There is a principle in Jewish law that prohibits participation in activities that are dangerous. Danger cannot always be avoided, but there is a demand that one should weigh the value of participation against the risks inherent.
This Jewish rule may seem to be common sense to some, but it is so deeply sensible that one might wonder why anyone in his right mind or any government would ignore it.
When one considers the principle, one can also so easily see it at play in recent news events, some as recent as today.
Schools throughout Columbus are closed today as all local counties have declared level two snow emergencies. Indeed many businesses are closed. This author is not immune to the decision – he is writing this column instead of hazarding the roads to drive to a daytime job.
As the world looks to the Olympics in Sochi, news came down the pipe today that Shaun White will not participate in the slope style event. The venue is treacherous and has already been the site of major injuries. Olympians have been carted away with a broken collar bone and concussions that they suffered while taking trial runs. Those athletes know the inherent dangers of their sports. When one of the greatest stars backs out, that should alert course designers.
Back in America the world has witnessed the downward spiral of Justin Bieber’s life. He has been arrested on several occasions in the last month for reckless behaviors that put all around him in potential risk. He has been caught driving under the influence. NBC reported on Today that while travelling on his own private jet to the Superbowl that behavior on board put the flight in danger. Bieber and his father were reported to have harassed the flight attendant so badly she had to hide from them. The pilots are reported to have asked the passengers to extinguish their marijuana cigarettes as the smoke was so thick and the temperature so high that the flight was endangered. Pilots also reported that they donned oxygen masks so that they could fly the jet safely. Bieber’s actions put those around him in life-threatening danger, and thankfully his crew was able to take the needed evasive measures.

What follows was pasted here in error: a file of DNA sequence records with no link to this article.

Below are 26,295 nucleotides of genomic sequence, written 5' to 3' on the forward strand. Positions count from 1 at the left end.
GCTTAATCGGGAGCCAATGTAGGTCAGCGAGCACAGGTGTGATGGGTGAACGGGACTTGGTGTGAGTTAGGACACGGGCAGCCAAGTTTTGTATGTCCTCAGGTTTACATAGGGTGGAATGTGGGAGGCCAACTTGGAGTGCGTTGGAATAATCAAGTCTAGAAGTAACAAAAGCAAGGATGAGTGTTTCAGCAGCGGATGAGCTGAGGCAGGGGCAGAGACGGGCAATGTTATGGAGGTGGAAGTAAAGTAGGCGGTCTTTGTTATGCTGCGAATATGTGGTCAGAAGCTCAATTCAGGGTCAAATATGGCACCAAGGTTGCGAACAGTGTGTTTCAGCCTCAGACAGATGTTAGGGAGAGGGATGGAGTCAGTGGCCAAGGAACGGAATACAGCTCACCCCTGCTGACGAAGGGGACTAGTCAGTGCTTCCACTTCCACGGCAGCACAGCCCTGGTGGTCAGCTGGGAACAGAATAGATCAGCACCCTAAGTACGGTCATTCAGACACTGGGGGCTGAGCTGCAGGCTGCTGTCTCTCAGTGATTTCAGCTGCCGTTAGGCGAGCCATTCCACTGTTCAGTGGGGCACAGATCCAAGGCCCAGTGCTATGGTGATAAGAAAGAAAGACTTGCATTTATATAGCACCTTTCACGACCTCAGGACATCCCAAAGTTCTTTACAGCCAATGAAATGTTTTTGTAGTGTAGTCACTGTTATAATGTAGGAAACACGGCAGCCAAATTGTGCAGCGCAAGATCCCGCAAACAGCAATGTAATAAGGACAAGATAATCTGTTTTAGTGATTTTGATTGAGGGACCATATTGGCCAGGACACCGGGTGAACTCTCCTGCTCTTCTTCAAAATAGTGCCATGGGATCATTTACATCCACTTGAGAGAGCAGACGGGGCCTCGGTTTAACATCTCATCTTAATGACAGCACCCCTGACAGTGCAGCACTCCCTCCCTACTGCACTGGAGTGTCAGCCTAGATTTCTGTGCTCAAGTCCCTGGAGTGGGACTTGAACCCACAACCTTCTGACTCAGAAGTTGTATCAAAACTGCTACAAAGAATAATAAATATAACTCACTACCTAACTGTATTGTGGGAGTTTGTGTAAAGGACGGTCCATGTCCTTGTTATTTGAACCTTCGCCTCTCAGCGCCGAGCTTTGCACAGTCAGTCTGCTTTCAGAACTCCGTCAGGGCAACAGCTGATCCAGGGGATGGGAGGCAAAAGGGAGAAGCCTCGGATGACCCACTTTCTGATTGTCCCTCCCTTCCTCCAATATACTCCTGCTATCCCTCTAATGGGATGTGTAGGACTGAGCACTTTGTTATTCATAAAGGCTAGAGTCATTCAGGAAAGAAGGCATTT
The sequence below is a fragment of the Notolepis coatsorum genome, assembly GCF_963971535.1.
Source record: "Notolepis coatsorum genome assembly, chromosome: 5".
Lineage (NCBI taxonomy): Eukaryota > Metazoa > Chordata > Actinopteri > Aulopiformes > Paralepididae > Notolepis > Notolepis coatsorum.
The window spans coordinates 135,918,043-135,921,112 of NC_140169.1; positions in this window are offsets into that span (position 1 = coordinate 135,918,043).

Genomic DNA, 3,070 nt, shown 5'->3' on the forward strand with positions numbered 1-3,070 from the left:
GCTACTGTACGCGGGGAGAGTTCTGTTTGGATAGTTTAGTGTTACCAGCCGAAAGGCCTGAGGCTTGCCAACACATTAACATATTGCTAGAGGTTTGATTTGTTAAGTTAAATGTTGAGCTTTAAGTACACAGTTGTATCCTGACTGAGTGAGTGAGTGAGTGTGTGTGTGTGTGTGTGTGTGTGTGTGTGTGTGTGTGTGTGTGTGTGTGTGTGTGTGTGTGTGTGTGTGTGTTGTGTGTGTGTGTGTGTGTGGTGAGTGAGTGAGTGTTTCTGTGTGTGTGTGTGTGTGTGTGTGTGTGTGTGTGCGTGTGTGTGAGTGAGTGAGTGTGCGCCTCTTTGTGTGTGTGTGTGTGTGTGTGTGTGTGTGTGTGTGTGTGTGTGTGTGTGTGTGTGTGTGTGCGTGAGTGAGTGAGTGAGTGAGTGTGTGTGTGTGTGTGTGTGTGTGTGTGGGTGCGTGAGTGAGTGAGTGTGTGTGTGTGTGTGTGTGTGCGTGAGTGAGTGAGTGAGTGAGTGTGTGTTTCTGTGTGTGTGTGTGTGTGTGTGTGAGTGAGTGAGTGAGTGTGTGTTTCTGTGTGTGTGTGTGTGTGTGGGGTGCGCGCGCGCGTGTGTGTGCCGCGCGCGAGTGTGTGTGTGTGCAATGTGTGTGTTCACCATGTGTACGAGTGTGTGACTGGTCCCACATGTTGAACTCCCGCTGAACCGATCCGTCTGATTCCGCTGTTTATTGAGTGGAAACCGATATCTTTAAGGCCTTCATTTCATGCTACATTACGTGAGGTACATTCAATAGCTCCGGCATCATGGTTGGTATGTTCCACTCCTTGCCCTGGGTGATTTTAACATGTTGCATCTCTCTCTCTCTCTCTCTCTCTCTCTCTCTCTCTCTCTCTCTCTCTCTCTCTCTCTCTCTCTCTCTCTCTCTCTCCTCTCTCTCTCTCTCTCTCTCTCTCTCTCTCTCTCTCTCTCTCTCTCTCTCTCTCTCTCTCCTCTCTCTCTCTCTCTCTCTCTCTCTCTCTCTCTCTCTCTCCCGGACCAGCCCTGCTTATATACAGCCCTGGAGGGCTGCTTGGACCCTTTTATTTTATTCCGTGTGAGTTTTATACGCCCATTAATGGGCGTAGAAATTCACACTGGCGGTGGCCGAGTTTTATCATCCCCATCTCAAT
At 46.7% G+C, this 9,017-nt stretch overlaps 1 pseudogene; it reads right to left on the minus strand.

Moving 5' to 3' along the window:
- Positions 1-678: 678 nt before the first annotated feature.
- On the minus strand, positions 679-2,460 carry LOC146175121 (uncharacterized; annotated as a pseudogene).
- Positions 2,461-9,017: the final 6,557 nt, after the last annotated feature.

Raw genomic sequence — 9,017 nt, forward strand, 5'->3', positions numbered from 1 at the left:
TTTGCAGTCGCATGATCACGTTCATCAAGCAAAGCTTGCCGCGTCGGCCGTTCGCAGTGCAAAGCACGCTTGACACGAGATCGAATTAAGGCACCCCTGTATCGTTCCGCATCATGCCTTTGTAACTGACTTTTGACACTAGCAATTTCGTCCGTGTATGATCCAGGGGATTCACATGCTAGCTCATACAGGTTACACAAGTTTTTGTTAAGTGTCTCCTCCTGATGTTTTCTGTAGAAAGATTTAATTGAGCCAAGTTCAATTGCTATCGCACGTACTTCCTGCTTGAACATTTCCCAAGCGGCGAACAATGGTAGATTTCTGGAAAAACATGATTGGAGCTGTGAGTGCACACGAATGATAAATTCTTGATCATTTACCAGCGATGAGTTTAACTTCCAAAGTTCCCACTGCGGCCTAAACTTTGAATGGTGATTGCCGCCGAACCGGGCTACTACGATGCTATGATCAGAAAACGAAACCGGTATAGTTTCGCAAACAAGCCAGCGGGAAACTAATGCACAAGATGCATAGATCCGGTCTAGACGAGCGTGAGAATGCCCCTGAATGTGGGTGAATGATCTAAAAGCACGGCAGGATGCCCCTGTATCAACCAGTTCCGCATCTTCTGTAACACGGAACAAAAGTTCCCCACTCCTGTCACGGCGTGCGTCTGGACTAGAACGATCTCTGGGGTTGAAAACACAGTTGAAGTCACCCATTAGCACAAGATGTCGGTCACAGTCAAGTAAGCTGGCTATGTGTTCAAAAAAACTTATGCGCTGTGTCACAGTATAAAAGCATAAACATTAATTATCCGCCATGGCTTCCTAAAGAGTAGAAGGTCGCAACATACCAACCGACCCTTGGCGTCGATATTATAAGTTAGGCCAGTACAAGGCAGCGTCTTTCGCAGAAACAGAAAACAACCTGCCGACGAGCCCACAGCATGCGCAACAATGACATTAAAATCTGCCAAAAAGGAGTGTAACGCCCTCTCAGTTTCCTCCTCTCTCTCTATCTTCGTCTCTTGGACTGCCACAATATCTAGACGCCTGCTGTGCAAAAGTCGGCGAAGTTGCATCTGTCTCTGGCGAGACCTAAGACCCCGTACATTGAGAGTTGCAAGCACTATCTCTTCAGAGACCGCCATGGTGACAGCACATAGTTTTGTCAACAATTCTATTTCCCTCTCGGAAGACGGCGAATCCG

On TV today Al Roker chastised the mayor of New York for keeping New York City schools open despite deep snow and ice so thick that businesses and schools were shut in every state in the Northeast.
Everyone knows the risks of tobacco usage. Today the CVS drug store chain took a step that will deeply affect its profit margin. It is removing all tobacco products from its shelves, explaining that an organization selling medication for heart disease, high blood pressure and diabetes ought not also hazard customers health with tobacco.
Avoidance of excessive risk is not only a matter of good sense; it shapes government policy. Last week the Air Force reported the implication of 92 missile officers in a cheating scandal. Today the Navy suspended thirty instructors for allowing cheating by nuclear reactor trainees. Had cheating been permitted to continue, how safely could the Navy or Air Force defend the country? Consider the deaths avoided because cheaters will not be permitted to operate equipment for which they did not qualify.
On a more mundane level, avoidance of risk is the reason parents childproof homes to prevent potential risks.
Take a lesson from generations old Jewish advice. Stay safe, drive safely, act with forethought. If risks do need to be taken, be careful in doing so and take advantage of every protection available.